Julien Ternisien, Infront vice-president summer sports, said today: “Our shared objective with the IOC is to maximise the reach of the Olympic Games and bring the unique stories to households across Sub-Saharan Africa. We feel the next five years will be an exciting time for the Olympic Movement in Africa, with Dakar 2022 providing one of many opportunities for Africa to illustrate its passion for the Games. Infront is delighted to deliver the high-quality service it is known for."
Timo Lumme, managing director of IOC television and marketing services, added: “Following our partnership for Rio and Sochi, we are pleased to be working again with Infront to bring the best Olympic Games coverage to Sub-Saharan Africa. In 2022, the Youth Olympic Games will be hosted for the first time in Africa, in Dakar, Senegal. With a young population, this is an important time for the development of the future of sport in Africa, and the IOC continues to redistribute 90 per cent of the revenue we generate through our commercial agreements to support sport around the world, including in Africa.”
The list of territories covered by the new deal includes: Angola; Benin; Botswana; Burkina Faso; Burundi; Cameroon; Cape Verde; Central African Republic; Chad (non-exclusive free-to-air television and radio); Comoros; Congo; Côte d’Ivoire; Democratic Republic of the Congo; Djibouti (non-exclusive satellite television on a free basis and in the French language); Equatorial Guinea; Eritrea; Eswatini; Ethiopia; Gabon; Gambia; Ghana; Guinea; Guinea-Bissau; Kenya; Lesotho; Liberia; Madagascar; Malawi; Mali; Mauritius; Mozambique; Namibia; Niger; Nigeria; Rwanda; Sao Tome and Principe; Senegal; Seychelles; Sierra Leone; Tanzania; Togo; Uganda; Zambia and Zimbabwe.
Infront had been expected to return to the Olympics scene, with Bruno Marty, the agency’s vice-president winter sports, saying earlier this year that it was in talks with the IOC regarding rights to both summer and winter games in some markets.
However, he stressed that the company wanted to make sure that any deal made economic sense, pointing to the losses run up by Sportfive, an agency ultimately subsumed into Lagardere, on the European rights to the 2014 winter Olympics and 2016 Olympics, a contract Infront had also bid for.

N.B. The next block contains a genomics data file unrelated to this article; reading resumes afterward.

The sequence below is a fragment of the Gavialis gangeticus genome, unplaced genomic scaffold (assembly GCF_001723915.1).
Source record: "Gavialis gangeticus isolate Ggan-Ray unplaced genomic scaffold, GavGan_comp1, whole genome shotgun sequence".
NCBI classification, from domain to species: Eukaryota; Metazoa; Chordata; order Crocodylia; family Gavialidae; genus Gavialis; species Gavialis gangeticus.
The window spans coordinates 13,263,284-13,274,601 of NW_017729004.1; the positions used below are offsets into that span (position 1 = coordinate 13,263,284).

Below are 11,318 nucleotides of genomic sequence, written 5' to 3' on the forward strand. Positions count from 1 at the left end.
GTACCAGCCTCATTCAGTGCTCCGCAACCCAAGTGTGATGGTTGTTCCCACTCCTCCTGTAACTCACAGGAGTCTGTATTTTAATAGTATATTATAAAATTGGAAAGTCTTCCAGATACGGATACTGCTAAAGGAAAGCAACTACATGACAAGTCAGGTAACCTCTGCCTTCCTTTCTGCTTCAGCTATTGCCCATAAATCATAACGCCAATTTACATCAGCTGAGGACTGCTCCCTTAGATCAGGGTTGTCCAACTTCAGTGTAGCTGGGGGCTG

Marty told Sportcal: “We are quite a conservative agency I would say. I don’t remember any cases where we overbid for some rights and then lost a lot of money afterwards. That probably means that in some cases we were not successful because we were too risk-averse and conservative, but in the long term this is still the better strategy than losing a lot of money on some key rights.
“But if Olympic rights would be on the market, we would certainly be interested.”
Last week, SuperSport demonstrated its commitment to the Olympics by launching an Olympic Channel section on its website in 45 territories, building on an existing content partnership with the IOC. The new section offers Olympic-themed programming from around the world, with an emphasis on African athletes, teams and sports.
In addition to locally-produced features created by SuperSport and social media content, visitors to the site will be able to watch Olympic-themed original series and documentaries produced by filmmakers from around the world commissioned by the IOC's Olympic Channel.